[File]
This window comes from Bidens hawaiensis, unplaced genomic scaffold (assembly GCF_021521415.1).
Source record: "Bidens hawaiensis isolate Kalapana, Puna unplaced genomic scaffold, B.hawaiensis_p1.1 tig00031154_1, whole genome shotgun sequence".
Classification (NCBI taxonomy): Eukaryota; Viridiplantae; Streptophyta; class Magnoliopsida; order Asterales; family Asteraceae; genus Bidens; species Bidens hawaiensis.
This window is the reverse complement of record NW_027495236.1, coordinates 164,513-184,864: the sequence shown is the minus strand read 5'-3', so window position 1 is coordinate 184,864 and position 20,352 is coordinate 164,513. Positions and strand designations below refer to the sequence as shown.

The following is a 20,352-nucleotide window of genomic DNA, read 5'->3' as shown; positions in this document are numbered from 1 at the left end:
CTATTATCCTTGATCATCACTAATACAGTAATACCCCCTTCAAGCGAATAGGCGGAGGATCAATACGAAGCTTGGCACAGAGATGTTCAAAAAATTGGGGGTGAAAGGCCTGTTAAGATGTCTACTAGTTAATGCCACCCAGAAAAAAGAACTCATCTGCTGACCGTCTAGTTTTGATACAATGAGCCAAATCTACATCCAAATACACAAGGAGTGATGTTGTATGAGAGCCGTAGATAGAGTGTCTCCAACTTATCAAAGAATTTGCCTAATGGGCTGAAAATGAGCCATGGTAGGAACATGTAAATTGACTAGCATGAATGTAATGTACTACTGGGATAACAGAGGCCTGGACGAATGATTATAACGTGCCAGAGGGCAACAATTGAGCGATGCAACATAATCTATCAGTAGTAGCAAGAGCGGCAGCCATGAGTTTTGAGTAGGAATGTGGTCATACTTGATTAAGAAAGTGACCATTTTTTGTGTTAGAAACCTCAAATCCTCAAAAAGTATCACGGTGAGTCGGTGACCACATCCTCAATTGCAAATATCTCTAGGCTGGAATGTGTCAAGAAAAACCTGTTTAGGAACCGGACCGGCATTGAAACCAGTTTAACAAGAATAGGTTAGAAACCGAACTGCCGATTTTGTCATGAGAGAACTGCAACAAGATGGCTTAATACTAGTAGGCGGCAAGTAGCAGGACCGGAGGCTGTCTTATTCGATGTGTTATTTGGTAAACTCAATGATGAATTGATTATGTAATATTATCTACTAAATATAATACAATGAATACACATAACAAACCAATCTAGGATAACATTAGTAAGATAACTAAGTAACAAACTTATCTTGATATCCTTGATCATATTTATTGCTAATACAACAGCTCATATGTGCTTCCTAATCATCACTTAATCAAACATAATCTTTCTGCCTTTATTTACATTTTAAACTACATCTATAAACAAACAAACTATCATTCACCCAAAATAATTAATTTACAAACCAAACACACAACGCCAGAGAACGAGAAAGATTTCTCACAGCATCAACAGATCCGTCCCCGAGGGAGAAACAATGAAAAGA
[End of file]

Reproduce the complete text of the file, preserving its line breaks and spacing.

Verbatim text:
This window comes from Bidens hawaiensis, unplaced genomic scaffold (assembly GCF_021521415.1).
Source record: "Bidens hawaiensis isolate Kalapana, Puna unplaced genomic scaffold, B.hawaiensis_p1.1 tig00031154_1, whole genome shotgun sequence".
Classification (NCBI taxonomy): Eukaryota; Viridiplantae; Streptophyta; class Magnoliopsida; order Asterales; family Asteraceae; genus Bidens; species Bidens hawaiensis.
This window is the reverse complement of record NW_027495236.1, coordinates 164,513-184,864: the sequence shown is the minus strand read 5'-3', so window position 1 is coordinate 184,864 and position 20,352 is coordinate 164,513. Positions and strand designations below refer to the sequence as shown.

The following is a 20,352-nucleotide window of genomic DNA, read 5'->3' as shown; positions in this document are numbered from 1 at the left end:
CTATTATCCTTGATCATCACTAATACAGTAATACCCCCTTCAAGCGAATAGGCGGAGGATCAATACGAAGCTTGGCACAGAGATGTTCAAAAAATTGGGGGTGAAAGGCCTGTTAAGATGTCTACTAGTTAATGCCACCCAGAAAAAAGAACTCATCTGCTGACCGTCTAGTTTTGATACAATGAGCCAAATCTACATCCAAATACACAAGGAGTGATGTTGTATGAGAGCCGTAGATAGAGTGTCTCCAACTTATCAAAGAATTTGCCTAATGGGCTGAAAATGAGCCATGGTAGGAACATGTAAATTGACTAGCATGAATGTAATGTACTACTGGGATAACAGAGGCCTGGACGAATGATTATAACGTGCCAGAGGGCAACAATTGAGCGATGCAACATAATCTATCAGTAGTAGCAAGAGCGGCAGCCATGAGTTTTGAGTAGGAATGTGGTCATACTTGATTAAGAAAGTGACCATTTTTTGTGTTAGAAACCTCAAATCCTCAAAAAGTATCACGGTGAGTCGGTGACCACATCCTCAATTGCAAATATCTCTAGGCTGGAATGTGTCAAGAAAAACCTGTTTAGGAACCGGACCGGCATTGAAACCAGTTTAACAAGAATAGGTTAGAAACCGAACTGCCGATTTTGTCATGAGAGAACTGCAACAAGATGGCTTAATACTAGTAGGCGGCAAGTAGCAGGACCGGAGGCTGTCTTATTCGATGTGTTATTTGGTAAACTCAATGATGAATTGATTATGTAATATTATCTACTAAATATAATACAATGAATACACATAACAAACCAATCTAGGATAACATTAGTAAGATAACTAAGTAACAAACTTATCTTGATATCCTTGATCATATTTATTGCTAATACAACAGCTCATATGTGCTTCCTAATCATCACTTAATCAAACATAATCTTTCTGCCTTTATTTACATTTTAAACTACATCTATAAACAAACAAACTATCATTCACCCAAAATAATTAATTTACAAACCAAACACACAACGCCAGAGAACGAGAAAGATTTCTCACAGCATCAACAGATCCGTCCCCGAGGGAGAAACAATGAAAAGA